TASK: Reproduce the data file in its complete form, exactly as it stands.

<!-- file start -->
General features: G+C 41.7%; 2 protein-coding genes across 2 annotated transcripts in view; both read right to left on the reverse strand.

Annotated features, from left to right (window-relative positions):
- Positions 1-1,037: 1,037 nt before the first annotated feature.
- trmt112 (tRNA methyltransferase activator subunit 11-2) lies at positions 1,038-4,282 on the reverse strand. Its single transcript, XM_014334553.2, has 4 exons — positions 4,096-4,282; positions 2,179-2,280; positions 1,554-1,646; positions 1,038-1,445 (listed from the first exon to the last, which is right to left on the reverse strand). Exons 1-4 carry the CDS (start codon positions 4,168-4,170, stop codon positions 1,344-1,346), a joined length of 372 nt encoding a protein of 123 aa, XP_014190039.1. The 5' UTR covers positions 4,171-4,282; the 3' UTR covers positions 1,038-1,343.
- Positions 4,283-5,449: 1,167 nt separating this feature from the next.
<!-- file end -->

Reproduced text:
General features: G+C 41.7%; 2 protein-coding genes across 2 annotated transcripts in view; both read right to left on the reverse strand.

Annotated features, from left to right (window-relative positions):
- Positions 1-1,037: 1,037 nt before the first annotated feature.
- trmt112 (tRNA methyltransferase activator subunit 11-2) lies at positions 1,038-4,282 on the reverse strand. Its single transcript, XM_014334553.2, has 4 exons — positions 4,096-4,282; positions 2,179-2,280; positions 1,554-1,646; positions 1,038-1,445 (listed from the first exon to the last, which is right to left on the reverse strand). Exons 1-4 carry the CDS (start codon positions 4,168-4,170, stop codon positions 1,344-1,346), a joined length of 372 nt encoding a protein of 123 aa, XP_014190039.1. The 5' UTR covers positions 4,171-4,282; the 3' UTR covers positions 1,038-1,343.
- Positions 4,283-5,449: 1,167 nt separating this feature from the next.